What is a hemicycle, you ask? It's an obscure math term for half-circle. Frank Lloyd Wright got really into circles late in his career. Round designs such as New York's Guggenheim Museum (1959), the Gammage Theater in Tempe, Arizona (1959), Wisconsin's Annunciation Greek Orthodox Church (1962), and a set of eclectic houses make up the late period in Wright's work that is often referred to as the "hemicycle phase." One of the more obscure sites of this type is the Spring House near Tallahassee, Florida. It was completed in 1954, but is now in danger of being demolished. And here is how you can save it.
The Spring House Institute has launched an Indiegogo campaign to raise $100,000 to enable the organization to buy the house from the original owners, and convert it into their headquarters, as well as a public place for archi-nerds to visit. The effort is part of a larger drive to raise $256,250, which will be matched by the State of Florida.
Spring House is rare; it is the only built private residence in Florida that Wright designed and is on the National Trust for Historic Preservation's list of the 11 most endangered buildings. One of Wright's late-period "hemicycle" (half-circle) houses, Spring House was built in 1954 for George and Clifton Lewis as an unconventional passive solar house.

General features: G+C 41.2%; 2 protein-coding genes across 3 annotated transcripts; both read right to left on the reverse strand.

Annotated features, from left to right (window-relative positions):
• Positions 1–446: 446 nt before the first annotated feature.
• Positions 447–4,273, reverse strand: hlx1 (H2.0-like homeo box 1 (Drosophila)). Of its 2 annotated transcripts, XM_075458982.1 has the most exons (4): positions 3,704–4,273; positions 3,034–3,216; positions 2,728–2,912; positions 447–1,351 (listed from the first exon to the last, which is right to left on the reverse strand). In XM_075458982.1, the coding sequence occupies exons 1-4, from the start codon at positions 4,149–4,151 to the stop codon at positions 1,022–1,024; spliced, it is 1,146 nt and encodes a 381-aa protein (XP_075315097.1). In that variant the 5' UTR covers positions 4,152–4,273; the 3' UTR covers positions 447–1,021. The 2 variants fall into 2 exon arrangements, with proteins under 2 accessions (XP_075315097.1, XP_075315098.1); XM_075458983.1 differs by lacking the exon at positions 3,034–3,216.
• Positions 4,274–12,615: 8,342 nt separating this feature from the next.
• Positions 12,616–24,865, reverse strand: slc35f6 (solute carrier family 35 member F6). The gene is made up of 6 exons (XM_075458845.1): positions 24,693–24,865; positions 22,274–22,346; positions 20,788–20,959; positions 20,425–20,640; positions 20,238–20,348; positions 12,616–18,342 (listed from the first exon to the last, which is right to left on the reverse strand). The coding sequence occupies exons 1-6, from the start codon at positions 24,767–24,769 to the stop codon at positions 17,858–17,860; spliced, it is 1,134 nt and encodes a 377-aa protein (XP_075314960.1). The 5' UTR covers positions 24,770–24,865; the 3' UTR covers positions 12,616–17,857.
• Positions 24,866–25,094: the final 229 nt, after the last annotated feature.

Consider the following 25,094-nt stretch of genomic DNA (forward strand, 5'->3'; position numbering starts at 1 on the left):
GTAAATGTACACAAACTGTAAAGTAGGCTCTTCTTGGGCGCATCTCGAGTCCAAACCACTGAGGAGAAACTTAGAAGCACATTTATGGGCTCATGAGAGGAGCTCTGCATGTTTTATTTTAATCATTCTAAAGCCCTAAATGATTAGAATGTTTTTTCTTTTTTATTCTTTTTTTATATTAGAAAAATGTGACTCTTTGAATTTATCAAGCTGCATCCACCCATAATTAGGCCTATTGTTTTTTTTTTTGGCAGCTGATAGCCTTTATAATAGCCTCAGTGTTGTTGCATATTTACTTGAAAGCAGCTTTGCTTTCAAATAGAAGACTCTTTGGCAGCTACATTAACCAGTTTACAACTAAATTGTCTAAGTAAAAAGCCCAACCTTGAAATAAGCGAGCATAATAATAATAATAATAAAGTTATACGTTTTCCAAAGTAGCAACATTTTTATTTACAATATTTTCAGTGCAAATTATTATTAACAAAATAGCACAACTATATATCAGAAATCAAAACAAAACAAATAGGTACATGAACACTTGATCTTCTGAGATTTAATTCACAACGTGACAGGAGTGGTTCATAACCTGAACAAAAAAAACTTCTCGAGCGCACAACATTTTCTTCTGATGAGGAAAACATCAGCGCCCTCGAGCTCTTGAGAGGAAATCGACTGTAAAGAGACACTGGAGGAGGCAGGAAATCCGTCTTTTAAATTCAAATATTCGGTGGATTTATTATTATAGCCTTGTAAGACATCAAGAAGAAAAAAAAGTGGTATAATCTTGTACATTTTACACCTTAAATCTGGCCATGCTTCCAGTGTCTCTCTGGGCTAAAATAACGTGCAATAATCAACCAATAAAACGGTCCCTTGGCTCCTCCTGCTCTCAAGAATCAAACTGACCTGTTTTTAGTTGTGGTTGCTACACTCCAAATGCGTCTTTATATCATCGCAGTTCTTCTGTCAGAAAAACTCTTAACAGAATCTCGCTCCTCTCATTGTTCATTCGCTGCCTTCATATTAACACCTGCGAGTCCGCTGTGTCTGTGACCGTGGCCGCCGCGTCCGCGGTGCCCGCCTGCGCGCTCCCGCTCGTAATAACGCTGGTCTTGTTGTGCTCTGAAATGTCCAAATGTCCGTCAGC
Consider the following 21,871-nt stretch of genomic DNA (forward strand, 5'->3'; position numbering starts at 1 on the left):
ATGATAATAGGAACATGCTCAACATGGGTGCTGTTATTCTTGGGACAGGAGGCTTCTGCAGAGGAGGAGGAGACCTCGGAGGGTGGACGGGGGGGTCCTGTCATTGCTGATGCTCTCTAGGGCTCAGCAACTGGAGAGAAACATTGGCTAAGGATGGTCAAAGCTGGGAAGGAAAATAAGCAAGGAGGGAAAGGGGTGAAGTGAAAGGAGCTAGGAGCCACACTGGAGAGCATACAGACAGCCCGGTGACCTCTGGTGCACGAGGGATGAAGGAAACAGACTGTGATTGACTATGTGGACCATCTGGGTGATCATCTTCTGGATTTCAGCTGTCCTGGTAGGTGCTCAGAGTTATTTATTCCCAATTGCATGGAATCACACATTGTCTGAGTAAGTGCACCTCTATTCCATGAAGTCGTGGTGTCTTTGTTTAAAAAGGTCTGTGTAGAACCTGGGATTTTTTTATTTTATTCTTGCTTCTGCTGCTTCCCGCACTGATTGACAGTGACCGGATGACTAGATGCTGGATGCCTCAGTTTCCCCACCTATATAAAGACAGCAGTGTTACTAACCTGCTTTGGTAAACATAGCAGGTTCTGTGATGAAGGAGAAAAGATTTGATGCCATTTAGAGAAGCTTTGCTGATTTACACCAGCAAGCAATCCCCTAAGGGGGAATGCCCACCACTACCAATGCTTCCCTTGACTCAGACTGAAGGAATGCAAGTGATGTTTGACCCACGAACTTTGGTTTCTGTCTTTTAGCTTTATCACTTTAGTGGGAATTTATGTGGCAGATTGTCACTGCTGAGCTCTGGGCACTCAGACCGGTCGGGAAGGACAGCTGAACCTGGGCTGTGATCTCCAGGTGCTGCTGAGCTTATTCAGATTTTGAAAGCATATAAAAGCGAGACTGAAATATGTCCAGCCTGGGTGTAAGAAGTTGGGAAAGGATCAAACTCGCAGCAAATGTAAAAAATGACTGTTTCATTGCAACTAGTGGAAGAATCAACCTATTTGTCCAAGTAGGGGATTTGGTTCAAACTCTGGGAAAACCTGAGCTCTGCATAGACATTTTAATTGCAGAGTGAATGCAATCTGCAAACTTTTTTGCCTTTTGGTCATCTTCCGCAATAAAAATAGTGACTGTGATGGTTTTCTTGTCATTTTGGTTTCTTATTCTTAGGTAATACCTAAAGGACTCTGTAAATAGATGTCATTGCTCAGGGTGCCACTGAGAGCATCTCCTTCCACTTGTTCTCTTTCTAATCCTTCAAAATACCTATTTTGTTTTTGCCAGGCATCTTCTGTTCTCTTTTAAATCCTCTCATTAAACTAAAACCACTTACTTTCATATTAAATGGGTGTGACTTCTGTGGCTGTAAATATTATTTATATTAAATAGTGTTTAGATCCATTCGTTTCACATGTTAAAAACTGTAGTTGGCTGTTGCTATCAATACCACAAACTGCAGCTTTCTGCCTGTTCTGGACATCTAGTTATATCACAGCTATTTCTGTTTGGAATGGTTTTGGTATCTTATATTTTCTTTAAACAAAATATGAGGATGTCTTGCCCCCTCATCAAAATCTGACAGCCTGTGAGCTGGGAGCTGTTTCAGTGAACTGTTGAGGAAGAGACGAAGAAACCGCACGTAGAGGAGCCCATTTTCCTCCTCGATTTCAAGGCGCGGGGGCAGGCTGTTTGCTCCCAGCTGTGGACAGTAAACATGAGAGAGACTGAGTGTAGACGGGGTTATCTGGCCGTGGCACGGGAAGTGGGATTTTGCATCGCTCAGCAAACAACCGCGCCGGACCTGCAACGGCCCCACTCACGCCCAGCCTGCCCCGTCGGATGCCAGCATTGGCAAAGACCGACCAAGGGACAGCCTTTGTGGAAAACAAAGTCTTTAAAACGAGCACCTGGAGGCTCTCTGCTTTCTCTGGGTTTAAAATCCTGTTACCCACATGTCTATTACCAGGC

Now the Spring House Institute needs your help to raise the money by the end of October to acquire, restore, and complete the Spring House's latest incarnation. They aim to transform the site into a world-class museum and tourist destination, like many of Wright's other designs have been. It will be used as a public venue for classes, community meetings, weddings, graduation parties, limited overnight stays, and as the home of Spring House Institute, a teaching institute. So spring into action and help save this Sunshine State architectural gem!
Images via Spring House Institute. Take a video tour of the Spring House here.